It was a Friday a little before noon when Pat came into the AHIP office. Pat had contacted the home repair nonprofit several weeks earlier about a leaking roof. Her situation turned from bad to worse only a few days later, when her husband was hospitalized.
Pat and James had lived in their Esmont home since 1983. James worked as a barber, but recently suffered a massive heart attack. During his lengthy hospital stay, doctors determined a partial amputation of his leg was necessary. And then, in the midst of this crisis, a tree fell on their house, partially collapsing their roof.
The couple, both in their mid-60s, found themselves in need of a new roof and a wheelchair ramp, but couldn’t afford either.
Research from AARP and the U.S. Department of Housing and Urban Development show that the majority of people age 65 and older (90 percent, according to AARP) want to stay in their own homes as they age. Combine that with projections from Jefferson Area Board for Aging (JABA) and the Senior Center that the senior population in greater Charlottesville will grow by 104 percent over the next 12 years, and we must be prepared for more calls for help from seniors.
At AHIP, more than half of clients each year are seniors. Currently our waitlist of 513 includes 291 (56 percent) households that are elderly. We aim to ensure that as many older residents as possible are able to stay safe, preserve their independence and protect their homes.
“I see a lot of maintenance issues that are not being done that would have prevented most of the exterior problems,” says Ed Walker, one of AHIP’s rehab specialists, whose job it is to meet with clients and estimate the work. For our senior clients, deferred maintenance can lead to more severe issues down the road, while accessibility repairs — chairlifts, ramps, grab bars and other modifications — become increasingly critical.
Residents who have lived in homes for decades without any issues start to find themselves struggling with steps and staircases. And some senior citizens become less physically able to tackle household projects, or lose a spouse who had taken care of those projects. The loss of a spouse also leads to reduced income, which can send the surviving spouse deeper into poverty, putting home repair projects further out of reach.
“The fixed incomes that most of our clients live off of are barely enough to get by, and certainly not enough to pay for repairs,” Walker says.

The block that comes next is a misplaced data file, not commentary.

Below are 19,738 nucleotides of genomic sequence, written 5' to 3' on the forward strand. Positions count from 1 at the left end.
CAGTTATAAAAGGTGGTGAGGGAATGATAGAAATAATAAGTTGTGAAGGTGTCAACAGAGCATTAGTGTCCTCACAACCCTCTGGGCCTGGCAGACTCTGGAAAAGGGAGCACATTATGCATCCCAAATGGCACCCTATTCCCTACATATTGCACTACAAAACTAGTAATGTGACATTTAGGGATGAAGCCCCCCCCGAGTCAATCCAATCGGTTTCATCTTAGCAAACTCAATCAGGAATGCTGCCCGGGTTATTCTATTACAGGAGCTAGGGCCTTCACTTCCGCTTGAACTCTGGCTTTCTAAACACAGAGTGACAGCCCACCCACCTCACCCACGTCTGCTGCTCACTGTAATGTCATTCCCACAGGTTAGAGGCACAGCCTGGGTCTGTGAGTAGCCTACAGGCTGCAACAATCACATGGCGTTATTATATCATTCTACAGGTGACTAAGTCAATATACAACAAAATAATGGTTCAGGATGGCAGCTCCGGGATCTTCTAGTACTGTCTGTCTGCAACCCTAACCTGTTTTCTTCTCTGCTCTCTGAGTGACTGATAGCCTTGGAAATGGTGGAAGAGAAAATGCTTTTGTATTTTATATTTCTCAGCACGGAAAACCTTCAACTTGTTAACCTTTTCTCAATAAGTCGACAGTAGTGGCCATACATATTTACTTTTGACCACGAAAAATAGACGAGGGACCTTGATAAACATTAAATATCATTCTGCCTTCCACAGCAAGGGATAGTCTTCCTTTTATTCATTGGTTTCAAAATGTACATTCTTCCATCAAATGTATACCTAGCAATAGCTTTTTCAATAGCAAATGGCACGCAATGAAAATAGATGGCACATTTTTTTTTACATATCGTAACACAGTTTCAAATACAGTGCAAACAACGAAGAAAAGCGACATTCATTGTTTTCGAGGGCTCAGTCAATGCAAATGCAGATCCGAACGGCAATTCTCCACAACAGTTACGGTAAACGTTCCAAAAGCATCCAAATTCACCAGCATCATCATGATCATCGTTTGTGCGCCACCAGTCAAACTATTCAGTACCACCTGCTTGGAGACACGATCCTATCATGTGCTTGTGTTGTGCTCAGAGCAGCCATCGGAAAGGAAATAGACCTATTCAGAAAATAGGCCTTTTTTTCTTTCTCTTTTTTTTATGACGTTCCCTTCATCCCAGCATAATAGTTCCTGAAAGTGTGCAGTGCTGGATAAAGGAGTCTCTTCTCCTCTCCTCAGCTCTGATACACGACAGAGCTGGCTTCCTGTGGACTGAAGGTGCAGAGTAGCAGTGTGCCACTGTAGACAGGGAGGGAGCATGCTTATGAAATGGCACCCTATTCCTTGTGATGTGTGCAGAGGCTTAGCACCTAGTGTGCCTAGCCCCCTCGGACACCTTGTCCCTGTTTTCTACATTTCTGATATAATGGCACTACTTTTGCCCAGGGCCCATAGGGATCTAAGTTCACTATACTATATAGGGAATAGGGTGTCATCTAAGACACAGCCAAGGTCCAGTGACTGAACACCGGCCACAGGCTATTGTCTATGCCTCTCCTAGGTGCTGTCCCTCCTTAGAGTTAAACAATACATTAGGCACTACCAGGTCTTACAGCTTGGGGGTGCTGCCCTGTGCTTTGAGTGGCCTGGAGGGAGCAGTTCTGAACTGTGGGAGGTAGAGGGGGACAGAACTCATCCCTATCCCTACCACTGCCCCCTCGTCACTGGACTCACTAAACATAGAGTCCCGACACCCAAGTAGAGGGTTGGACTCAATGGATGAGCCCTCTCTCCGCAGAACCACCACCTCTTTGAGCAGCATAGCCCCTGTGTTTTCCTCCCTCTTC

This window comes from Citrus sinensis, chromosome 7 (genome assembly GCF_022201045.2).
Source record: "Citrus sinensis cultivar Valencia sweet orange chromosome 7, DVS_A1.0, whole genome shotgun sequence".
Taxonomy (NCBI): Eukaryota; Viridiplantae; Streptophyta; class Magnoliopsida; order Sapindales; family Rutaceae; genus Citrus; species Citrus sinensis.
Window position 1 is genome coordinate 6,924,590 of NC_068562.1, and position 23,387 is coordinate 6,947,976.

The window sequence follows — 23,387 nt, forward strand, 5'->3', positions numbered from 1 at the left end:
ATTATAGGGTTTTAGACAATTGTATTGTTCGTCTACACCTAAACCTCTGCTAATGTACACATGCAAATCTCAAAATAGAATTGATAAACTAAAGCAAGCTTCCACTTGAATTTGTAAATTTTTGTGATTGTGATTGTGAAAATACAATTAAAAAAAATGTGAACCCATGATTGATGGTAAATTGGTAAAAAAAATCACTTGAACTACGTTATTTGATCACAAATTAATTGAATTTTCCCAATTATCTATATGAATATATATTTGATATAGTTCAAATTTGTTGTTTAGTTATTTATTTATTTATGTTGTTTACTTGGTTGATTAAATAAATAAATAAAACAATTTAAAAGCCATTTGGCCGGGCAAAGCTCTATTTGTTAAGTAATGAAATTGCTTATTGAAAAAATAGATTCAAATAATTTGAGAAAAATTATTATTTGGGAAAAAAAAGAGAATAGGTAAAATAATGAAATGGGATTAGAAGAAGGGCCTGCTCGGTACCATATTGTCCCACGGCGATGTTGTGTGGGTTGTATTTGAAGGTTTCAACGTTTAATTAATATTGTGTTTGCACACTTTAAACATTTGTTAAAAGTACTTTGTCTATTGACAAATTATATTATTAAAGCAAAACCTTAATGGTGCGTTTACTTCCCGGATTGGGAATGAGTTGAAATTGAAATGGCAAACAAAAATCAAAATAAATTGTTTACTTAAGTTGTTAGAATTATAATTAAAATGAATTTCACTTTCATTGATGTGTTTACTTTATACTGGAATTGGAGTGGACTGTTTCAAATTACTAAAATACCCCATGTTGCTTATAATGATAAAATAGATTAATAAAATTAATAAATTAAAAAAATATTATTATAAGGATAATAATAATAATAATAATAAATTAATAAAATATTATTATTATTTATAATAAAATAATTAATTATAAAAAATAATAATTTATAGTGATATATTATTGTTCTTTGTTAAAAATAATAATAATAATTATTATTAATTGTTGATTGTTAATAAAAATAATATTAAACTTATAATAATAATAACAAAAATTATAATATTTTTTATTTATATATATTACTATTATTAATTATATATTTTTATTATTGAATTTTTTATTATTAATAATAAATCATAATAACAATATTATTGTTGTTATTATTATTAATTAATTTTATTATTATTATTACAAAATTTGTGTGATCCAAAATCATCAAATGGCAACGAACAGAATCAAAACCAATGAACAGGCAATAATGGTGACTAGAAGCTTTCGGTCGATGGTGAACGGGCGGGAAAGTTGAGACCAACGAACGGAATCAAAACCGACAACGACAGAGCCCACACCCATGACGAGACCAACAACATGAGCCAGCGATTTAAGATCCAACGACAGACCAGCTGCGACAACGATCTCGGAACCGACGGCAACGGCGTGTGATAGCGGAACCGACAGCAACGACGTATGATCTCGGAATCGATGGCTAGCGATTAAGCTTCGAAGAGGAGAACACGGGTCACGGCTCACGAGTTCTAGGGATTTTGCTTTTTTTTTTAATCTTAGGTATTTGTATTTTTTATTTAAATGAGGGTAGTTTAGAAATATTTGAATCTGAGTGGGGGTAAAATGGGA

James had been doing all of the work that needed to be done at their home until his heart attack. Now, Walker said, “All of the projects are halted.”
“It will take the whole community to make sure that we are truly an age-friendly community,” said Jennifer Jacobs, AHIP’s executive director. “Tending to the existing housing stock is a key part of this effort. Our community partners and supporters help us keep people safe, healthy and secure, and allow them to age in place.”
“Our elderly clients have spent their lives taking care of their families and our community,” Jacobs added. “And now it’s our turn to take care of them.”
While May is a time to observe Older Americans Month, AHIP is proud to have served our local seniors year-round for more than 40 years. The best part of our work is sharing in our senior clients’ stories, restoring their independence, their dignity and the place where they can create new memories — home.
As for Pat, her visit to AHIP that Friday morning was a bright spot in an otherwise terrible time.
“She broke into tears when I told her we could help with both of these problems,” says Jane Andrews, a 33-year veteran of the AHIP staff formally trained in social services. “That is why I love my job. We can fix seemingly insurmountable problems and take the heavy burden off their shoulders.”
Katie Davenport is AHIP’s development and communications manager. AHIP is a home repair nonprofit serving extremely low- to low-income residents year-round in Charlottesville and Albemarle County in need of critical home repairs. You can find out more at www.ahipva.org.
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